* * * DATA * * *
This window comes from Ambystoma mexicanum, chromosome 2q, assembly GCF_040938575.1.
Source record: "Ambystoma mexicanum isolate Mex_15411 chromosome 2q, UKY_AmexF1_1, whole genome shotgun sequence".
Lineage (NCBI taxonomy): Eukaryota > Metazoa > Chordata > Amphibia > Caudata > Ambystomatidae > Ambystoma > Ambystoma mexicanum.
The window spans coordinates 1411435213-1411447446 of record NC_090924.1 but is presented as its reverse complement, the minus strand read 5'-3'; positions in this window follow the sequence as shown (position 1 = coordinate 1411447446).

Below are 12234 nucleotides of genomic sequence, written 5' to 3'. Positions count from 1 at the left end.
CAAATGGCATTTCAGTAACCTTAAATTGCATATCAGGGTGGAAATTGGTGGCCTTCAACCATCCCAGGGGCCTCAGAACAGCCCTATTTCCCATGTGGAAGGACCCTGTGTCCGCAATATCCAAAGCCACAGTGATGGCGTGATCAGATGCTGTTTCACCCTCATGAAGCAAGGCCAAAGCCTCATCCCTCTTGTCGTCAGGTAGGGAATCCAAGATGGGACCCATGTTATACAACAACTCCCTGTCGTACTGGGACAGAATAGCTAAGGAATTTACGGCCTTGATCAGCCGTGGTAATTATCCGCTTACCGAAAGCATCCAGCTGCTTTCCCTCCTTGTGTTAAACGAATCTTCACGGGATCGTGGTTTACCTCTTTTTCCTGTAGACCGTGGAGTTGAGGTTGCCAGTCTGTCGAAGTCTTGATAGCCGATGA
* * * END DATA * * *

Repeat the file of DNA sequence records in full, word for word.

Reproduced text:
This window comes from Ambystoma mexicanum, chromosome 2q, assembly GCF_040938575.1.
Source record: "Ambystoma mexicanum isolate Mex_15411 chromosome 2q, UKY_AmexF1_1, whole genome shotgun sequence".
Lineage (NCBI taxonomy): Eukaryota > Metazoa > Chordata > Amphibia > Caudata > Ambystomatidae > Ambystoma > Ambystoma mexicanum.
The window spans coordinates 1411435213-1411447446 of record NC_090924.1 but is presented as its reverse complement, the minus strand read 5'-3'; positions in this window follow the sequence as shown (position 1 = coordinate 1411447446).

Below are 12234 nucleotides of genomic sequence, written 5' to 3'. Positions count from 1 at the left end.
CAAATGGCATTTCAGTAACCTTAAATTGCATATCAGGGTGGAAATTGGTGGCCTTCAACCATCCCAGGGGCCTCAGAACAGCCCTATTTCCCATGTGGAAGGACCCTGTGTCCGCAATATCCAAAGCCACAGTGATGGCGTGATCAGATGCTGTTTCACCCTCATGAAGCAAGGCCAAAGCCTCATCCCTCTTGTCGTCAGGTAGGGAATCCAAGATGGGACCCATGTTATACAACAACTCCCTGTCGTACTGGGACAGAATAGCTAAGGAATTTACGGCCTTGATCAGCCGTGGTAATTATCCGCTTACCGAAAGCATCCAGCTGCTTTCCCTCCTTGTGTTAAACGAATCTTCACGGGATCGTGGTTTACCTCTTTTTCCTGTAGACCGTGGAGTTGAGGTTGCCAGTCTGTCGAAGTCTTGATAGCCGATGA